May 24, 2017

Summer Photography Classes Filling Fast!

My summer photography classes at the Lifelong Learning Center in Missoula, MT, are filling fast. There is still space in Hands-on People Photography as well as Night & Low Light Photography at the Fair. 

Want to make better pictures of your family and friends? Join me and co-teacher Bret Tate for Hands-on People Photography, June 6 & 10. We'll have a classroom session to help you with the best camera settings for proper exposure and how to make those blurred backgrounds. along with information about the best light. Then we will practice during a Saturday field shoot and critique. Come join us!

Expand what you can do at the fair by learning how to photograph carnival lights as well as presenters and fair goers in the dim light of exhibit halls in Night & Low Light Photography at the Fair, August 8-10 & 15. We'll meet in the classroom to get tips on both subjects and then practice two nights at the Western Montana Fair. The following week we'll share our images back in the classroom. It will be great fun!

Photography in the Field, June 1-22, is full, but you can add your name to the waiting list in case someone drops.

See you this summer!

May 17, 2017

Beyond What the Camera Captured

Many of my photography students have no experience with developing and printing their photos in the black and white darkroom. So it is difficult for them to imagine how an image that they like as it came from the camera could be improved or even transformed by using photo editing tools. If you are like them, then you may find this video illuminating.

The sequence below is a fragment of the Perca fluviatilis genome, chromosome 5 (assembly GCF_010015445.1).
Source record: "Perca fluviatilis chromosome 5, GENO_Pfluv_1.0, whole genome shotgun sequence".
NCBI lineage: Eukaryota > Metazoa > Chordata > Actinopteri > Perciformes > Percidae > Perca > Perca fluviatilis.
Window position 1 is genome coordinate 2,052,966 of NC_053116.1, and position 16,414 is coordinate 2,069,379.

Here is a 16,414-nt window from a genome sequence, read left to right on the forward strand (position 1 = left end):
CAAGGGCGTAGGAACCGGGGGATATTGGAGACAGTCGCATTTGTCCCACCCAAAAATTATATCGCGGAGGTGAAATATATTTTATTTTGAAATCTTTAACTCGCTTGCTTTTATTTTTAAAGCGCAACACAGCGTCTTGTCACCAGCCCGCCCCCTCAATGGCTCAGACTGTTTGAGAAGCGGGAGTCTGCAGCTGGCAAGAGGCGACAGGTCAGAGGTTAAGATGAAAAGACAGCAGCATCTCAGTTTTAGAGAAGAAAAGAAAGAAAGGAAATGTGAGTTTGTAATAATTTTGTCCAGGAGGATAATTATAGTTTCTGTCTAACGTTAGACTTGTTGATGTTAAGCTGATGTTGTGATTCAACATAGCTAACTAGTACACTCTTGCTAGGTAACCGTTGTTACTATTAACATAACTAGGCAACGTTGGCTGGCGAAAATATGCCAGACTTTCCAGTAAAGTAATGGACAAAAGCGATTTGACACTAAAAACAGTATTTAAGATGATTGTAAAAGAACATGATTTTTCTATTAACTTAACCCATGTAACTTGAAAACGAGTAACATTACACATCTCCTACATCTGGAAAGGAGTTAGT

Brooks Jensen, editor of Lenswork Publishing, illustrates the range of changes it's possible to make using Lightroom. Some images have very few edits and others have extensive work applied. The point is not how to use Lightroom (such adjustments could be accomplished with a wide variety of photo editing programs), but to illustrate the creative potential that comes after we click the shutter button. I hope you enjoy it.

Beyond What the Camera Captured by Brooks Jensen

May 15, 2017

Discovering Projects in Your Photo Library

After we've become competent with shutter speeds, apertures and ISO settings on our cameras, one of our challenges is how to maintain our interest and passion for photography. One option is to move beyond making the "trophy" image and begin to work with photographic projects. A project results in a collection of related images (usually somewhere between 5 and 30 pictures) that tell a story, illustrate a concept or explore a technique. But how do you come up with a group of photos?

Dreams of Blue

In his podcast Brooks Jensen, editor of Lenswork Publishing, shares a technique he learned many years ago in a workshop with David Bayles (co-author of Art & Fear). It is so effective that Brooks has used it ever since to find the gems hidden in his photographic library.

The Bayles Exercise podcast

I had a similar experience from looking through my photos when I discovered a design that I'd been using without realizing it. I have frequently photographed a series of vertical lines in a horizontal frame. I have applied to a variety of natural and man-made objects.

Rhythm of Vertical Lines

If you are searching for a way to make projects out of the work you have already completed, take time to listen to Brooks' suggestion. I'm sure it will help you.